Asbestos exposure without your permission or knowledge is not acceptable at any time but particularly not at work. We all work because as responsible adults we need to make a living. Many of us also come to work every day because we love what we do, we have developed a camaraderie with our co-workers and a level of expertise in our field. That work ethic and dedication should not be exploited by exposing you to lethal asbestos. But sadly asbestos exposure on the job is still much too common.
Here we are going to take a look at occupational asbestos exposure and what you can do about it.
Asbestos Exposure – The Top Two Most Hazardous Occupations
Dangerous asbestos exposure that can lead to fatal diseases like mesothelioma most often occurs when asbestos is smashed, crushed, hit with a hammer, an axe, or any tool with the purpose of breaking up the material. Breaking apart asbestos sends asbestos dust into the air. When asbestos dust is inhaled, it can find its way into the body’s vital organs, especially the lungs, where it silently begins damaging the body.
Prized for its fire retardant characteristics, asbestos was often used as a construction material, especially for insulation, beginning in the late 1800s. The toxic effects of asbestos exposure were widely known by the 1920s but it continued to be used in building materials and other products. Although its use was curtailed in the 1970s, nearly every building in the U.S. built before that time contains asbestos.
Unfortunately, this prevalence of asbestos in old buildings and homes makes construction work and firefighting two of the most hazardous occupations for asbestos exposure risk.
Whether it is breaking down walls for a demolition or repair project or to rescue residents from flames, both construction workers and firefighters may be inhaling dangerous asbestos dust.
About 1.3 million construction workers are currently exposed to asbestos, according to the American Lung Association. This is one reason that Men’s Health Magazine rated construction work as one of the jobs mostly likely to cause illness.
Mesothelioma strikes firefighters at double the rate of the rest of the population, according to a recent study. Mesothelioma is a deadly form of cancer with only one known cause – inhaling asbestos dust.
Other jobs with a history of high asbestos exposure risk include:
- Auto mechanic
- Home Inspector
- Shipyard worker
- Cement plant worker
- Chemical plant worker
Top States For Asbestos Exposure
While asbestos exposure is a nationwide concern, several states seem to lead the country in asbestos danger. According to insurance industry statistics, the following five states are home to the most asbestos-connected deaths—and also present more asbestos exposure risks:
- New York
These states also have the most people, which may in part account for the higher death rates. The states listed below have asbestos-related death rates at a level 50 to 100% higher than the national average.
- West Virginia
How can workers protect themselves from asbestos exposure?
There is no “safe” level of asbestos exposure for any type of asbestos. Every occupational exposure to asbestos contributes to the risk of getting an asbestos-related disease. Where there is exposure, employers are required to protect workers by establishing regulated areas, controlling certain work practices and instituting mechanisms to reduce airborne levels. Employers are required to ensure exposure is reduced by using administrative controls and provide for the wearing of personal protective equipment. Medical monitoring of workers is also required when legal limits and asbestos exposure times are exceeded.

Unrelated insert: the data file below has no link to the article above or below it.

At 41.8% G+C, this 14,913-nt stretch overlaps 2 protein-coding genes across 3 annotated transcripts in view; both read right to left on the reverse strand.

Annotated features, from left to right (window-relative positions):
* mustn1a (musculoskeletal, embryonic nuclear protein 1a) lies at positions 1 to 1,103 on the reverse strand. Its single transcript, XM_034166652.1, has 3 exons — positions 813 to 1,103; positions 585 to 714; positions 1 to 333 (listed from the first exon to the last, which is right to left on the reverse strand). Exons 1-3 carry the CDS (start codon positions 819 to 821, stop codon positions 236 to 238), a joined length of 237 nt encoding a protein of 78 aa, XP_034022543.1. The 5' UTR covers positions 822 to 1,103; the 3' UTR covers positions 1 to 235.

Workers should use all protective equipment provided by their employers and follow recommended workplace practices and safety procedures. For example, National Institute for Occupational Safety and Health (NIOSH)-approved respirators that fit properly should be worn by workers when required.
What can be done to reduce asbestos exposure danger at work?
The Occupational Safety and Health Administration (OSHA) is a component of the U.S. Department of Labor and is the federal agency responsible for health and safety regulations in maritime, construction, manufacturing, and service workplaces.
Worker exposure to asbestos hazards are addressed in specific OSHA standards for the construction industry, general industry and shipyard employment sectors. These standards reduce the risk to workers by requiring that employers provide personal exposure monitoring to assess the risk and hazard awareness training for operations where there is any potential exposure to asbestos. Airborne levels of asbestos are never to exceed legal worker exposure limits.
Asbestos Exposure at Work – What are your rights?
Asbestos exposure without warning or safety precautions is not acceptable. Workers have a right to a safe workplace. The law requires employers to provide their employees with safe and healthful workplaces. The OSHA law also prohibits employers from retaliating against employees for exercising their rights under the law (including the right to raise a health and safety concern or report an injury). For more information, see www.whistleblowers.gov or Workers’ Rights under the OSH Act.
OSHA can help answer questions or concerns from employers and workers. To reach your regional or area OSHA office, go to the OSHA Offices by State webpage or call 1-800-321-OSHA (6742).
Workers can file a complaint to have OSHA inspect their workplace if they notice that their employer is not following OSHA standards or that there are serious hazards. File a complaint with OSHA by calling 1-800-321-OSHA (6742), online via eComplaint Form, or by printing the complaint form and mailing or faxing it to the local OSHA area office. Complaints that are signed by are more likely to result in an inspection.